Bellevue to Qwest Field: 20 min.
Lynnwood to UW: 21 min.
Lynnwood to downtown Seattle: 28 min.
Highline C.C. to Safeco Field: 37 min.

Improved station access
Provides funds that will allow more people to access regional transit services at key locations. Access improvements in Auburn, Edmonds, Kent, Lakewood, Mukilteo, Puyallup, South Tacoma, Sumner, Tacoma and Tukwila will be tailored to the needs of each location and may include:
  • Expanded parking
  • Pedestrian improvements at or near stations
  • Additional bus/transfer facilities for improved feeder service to stations
  • Bicycle access and storage at stations
  • New and expanded drop-off areas to encourage ridesharing

Eastside rail passenger partnership
Provides funds for a potential capital contribution to a partnership for Eastside passenger rail operation on existing railroad right-of-way. Sound Transit and the Puget Sound Regional Council are currently evaluating the potential benefits of passenger rail operation on this corridor.

Partnership projects to improve mobility
The Mass Transit Expansion Proposal contributes funds to complete projects in conjunction with other parties that will improve access to transit and travel times:
  • Tacoma Link extension
  • Bothell transit center/parking garage
  • Burien parking garage

Responding to regional growth
Continued growth in the region’s population and employment puts increasing pressure on our transportation system. The plan responds with targeted investments that provide new and expanded transit options to improve near-term and future mobility for people who live and work here. In 2030, 70 percent of the residents and 85 percent of the jobs in the Sound Transit District will be within easy access to light rail or commuter rail, either on foot, by bike or a single bus ride.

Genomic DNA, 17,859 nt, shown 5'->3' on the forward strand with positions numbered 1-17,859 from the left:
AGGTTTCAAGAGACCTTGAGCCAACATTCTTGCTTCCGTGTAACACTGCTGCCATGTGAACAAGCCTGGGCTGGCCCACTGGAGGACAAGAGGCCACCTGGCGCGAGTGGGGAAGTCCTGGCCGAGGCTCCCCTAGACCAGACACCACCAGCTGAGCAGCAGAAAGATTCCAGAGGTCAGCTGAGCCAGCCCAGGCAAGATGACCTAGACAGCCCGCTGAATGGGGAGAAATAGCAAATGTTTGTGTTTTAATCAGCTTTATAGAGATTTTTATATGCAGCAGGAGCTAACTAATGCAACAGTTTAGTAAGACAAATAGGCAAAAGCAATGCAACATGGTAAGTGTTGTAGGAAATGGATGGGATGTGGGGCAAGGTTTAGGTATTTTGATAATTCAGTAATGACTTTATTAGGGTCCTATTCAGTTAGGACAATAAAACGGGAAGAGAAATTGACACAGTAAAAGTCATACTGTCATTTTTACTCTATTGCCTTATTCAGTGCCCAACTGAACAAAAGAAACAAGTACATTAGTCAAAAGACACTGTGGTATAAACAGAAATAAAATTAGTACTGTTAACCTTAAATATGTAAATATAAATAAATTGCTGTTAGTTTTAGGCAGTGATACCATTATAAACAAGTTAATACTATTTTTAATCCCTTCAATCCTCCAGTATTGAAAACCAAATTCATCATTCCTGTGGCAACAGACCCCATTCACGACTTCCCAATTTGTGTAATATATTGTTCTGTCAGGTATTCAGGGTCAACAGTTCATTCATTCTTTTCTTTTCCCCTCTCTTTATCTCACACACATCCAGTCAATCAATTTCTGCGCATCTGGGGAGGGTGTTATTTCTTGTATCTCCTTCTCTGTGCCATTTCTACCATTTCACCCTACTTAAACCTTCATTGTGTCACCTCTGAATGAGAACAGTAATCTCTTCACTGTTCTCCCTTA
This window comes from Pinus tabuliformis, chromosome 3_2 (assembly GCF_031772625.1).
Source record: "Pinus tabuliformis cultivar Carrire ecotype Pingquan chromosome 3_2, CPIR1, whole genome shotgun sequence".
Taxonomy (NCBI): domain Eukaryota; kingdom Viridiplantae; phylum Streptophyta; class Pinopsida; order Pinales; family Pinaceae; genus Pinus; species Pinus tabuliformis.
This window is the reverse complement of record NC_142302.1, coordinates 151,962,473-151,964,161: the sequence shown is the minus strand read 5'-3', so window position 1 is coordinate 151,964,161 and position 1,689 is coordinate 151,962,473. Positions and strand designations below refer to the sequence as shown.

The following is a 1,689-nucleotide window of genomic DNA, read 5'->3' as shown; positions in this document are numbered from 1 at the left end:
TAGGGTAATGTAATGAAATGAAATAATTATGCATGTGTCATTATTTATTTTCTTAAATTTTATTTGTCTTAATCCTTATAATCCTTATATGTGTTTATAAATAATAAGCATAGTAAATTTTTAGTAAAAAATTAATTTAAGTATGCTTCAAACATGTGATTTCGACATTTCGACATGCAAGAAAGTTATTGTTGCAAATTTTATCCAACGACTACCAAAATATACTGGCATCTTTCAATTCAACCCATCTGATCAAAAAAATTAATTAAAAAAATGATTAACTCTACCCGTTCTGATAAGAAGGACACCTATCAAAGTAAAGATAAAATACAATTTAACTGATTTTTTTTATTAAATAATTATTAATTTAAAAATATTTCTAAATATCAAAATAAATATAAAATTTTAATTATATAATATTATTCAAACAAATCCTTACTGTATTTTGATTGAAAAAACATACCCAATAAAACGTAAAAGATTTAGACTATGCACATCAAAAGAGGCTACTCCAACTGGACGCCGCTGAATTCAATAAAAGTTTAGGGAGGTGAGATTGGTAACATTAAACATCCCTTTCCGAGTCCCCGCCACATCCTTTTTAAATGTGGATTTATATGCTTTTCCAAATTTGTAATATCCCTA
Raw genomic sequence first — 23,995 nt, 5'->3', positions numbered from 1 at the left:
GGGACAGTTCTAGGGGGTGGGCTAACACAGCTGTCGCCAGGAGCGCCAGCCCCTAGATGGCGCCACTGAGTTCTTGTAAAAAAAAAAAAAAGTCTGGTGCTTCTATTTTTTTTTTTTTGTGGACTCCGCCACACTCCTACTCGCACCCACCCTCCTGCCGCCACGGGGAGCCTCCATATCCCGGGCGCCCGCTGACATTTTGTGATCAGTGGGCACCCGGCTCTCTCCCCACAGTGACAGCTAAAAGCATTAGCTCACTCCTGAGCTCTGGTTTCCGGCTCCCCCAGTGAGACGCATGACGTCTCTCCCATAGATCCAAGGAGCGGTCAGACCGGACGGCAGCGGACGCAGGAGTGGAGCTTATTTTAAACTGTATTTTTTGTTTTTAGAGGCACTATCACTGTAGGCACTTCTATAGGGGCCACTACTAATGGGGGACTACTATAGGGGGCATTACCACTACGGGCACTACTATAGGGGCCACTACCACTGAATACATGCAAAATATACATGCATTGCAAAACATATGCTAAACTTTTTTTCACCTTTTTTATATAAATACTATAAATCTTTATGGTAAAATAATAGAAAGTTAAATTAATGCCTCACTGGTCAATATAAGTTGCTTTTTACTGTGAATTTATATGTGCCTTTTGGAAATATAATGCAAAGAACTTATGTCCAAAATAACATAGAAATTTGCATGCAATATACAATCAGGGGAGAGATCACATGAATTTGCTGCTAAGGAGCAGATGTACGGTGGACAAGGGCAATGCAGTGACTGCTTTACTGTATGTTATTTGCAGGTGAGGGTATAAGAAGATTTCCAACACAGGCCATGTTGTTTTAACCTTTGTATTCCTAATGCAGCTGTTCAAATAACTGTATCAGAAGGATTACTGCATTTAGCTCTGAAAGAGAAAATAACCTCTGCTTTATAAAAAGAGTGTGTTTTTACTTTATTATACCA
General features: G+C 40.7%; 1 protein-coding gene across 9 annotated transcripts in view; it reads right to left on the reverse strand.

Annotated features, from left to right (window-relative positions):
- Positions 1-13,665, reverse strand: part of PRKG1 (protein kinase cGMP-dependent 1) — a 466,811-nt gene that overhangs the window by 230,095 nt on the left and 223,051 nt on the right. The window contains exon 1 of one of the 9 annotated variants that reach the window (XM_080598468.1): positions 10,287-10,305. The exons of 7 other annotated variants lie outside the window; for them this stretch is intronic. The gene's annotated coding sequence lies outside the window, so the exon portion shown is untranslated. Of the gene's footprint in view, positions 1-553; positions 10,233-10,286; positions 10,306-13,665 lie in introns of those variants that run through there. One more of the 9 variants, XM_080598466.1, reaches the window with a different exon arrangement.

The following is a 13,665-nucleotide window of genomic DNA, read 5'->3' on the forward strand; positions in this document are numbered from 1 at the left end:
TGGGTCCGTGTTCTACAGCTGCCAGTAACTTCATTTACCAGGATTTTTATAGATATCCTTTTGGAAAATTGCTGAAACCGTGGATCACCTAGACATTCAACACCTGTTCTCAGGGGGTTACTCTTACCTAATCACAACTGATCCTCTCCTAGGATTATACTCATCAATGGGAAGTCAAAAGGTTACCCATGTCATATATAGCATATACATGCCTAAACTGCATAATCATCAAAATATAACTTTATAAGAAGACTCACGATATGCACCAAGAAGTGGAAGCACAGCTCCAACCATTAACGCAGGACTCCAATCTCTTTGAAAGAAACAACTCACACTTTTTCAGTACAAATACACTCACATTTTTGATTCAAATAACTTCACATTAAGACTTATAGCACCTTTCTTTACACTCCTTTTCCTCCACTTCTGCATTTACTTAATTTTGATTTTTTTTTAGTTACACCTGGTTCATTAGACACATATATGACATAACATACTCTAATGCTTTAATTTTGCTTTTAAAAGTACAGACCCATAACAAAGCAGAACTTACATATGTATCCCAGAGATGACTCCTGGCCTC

Estimated growth by 2030
  Population Employment
Bellevue +24% +39%
Burien/Tukwila/Renton +16% +34%
Capitol Hill/Queen Anne +20% +23%
Downtown Seattle +79% +24%
Everett +25% +38%
Federal Way/Auburn +17% +33%
Kent +35% +30%
Lynnwood/Edmonds +34% +50%
North Seattle +13% +29%
Redmond/Kirkland +26% +40%
South Seattle +7% +29%
Tacoma +18% +28%
[Puget Sound Regional Council data]

Protecting our environment
With transportation the region’s largest contributor to greenhouse gas emissions, one of the most important things people can do to reduce their carbon footprints is to use public transit. This package would bring about 147,000 more daily boardings to regional transit services in 2030, increasing ridership by more than 20% over what it would be without transit system expansion. It would reduce greenhouse gas emissions by 99,550 metric tons of CO2 equivalents per year.

Ridership
This plan takes thousands more cars off roads, with expanded train and bus services moving people through the region’s most congested corridors.

2030 Estimated Daily Ridership
Service Without Plan With Plan
Link light rail 124,000 286,000
ST Express buses 52,000 48,000
Sounder commuter rail 19,000 24,000
Total 195,000 358,000
Figures reflect near-term demand. Actual long-term system capacity will be much higher. Figures are preliminary and subject to refinement.

Planning for the future
Funds several studies of future expansions: light rail from Lynnwood to Everett, UW to Ballard, Ballard to downtown Seattle, West Seattle and Burien, and Burien to Renton, South Bellevue to Issaquah via I-90, UW across SR 520 to Kirkland and Redmond; and future bus rapid transit services on the I-405 corridor.

Paying for expanded services
  • 5/10 of one percent sales tax increase, or five cents for every $10 retail purchase
  • Typical new cost per adult is $69 annually
  • Continuation of existing Sound Move taxes (0.4% sales tax and 0.3% vehicle license tax)

Costs
$17.8 billion* in year-of-expenditure (YOE) dollars for 2009-2023, including capital costs, operations and maintenance costs, reserves and debt service.
*Includes estimates of inflation.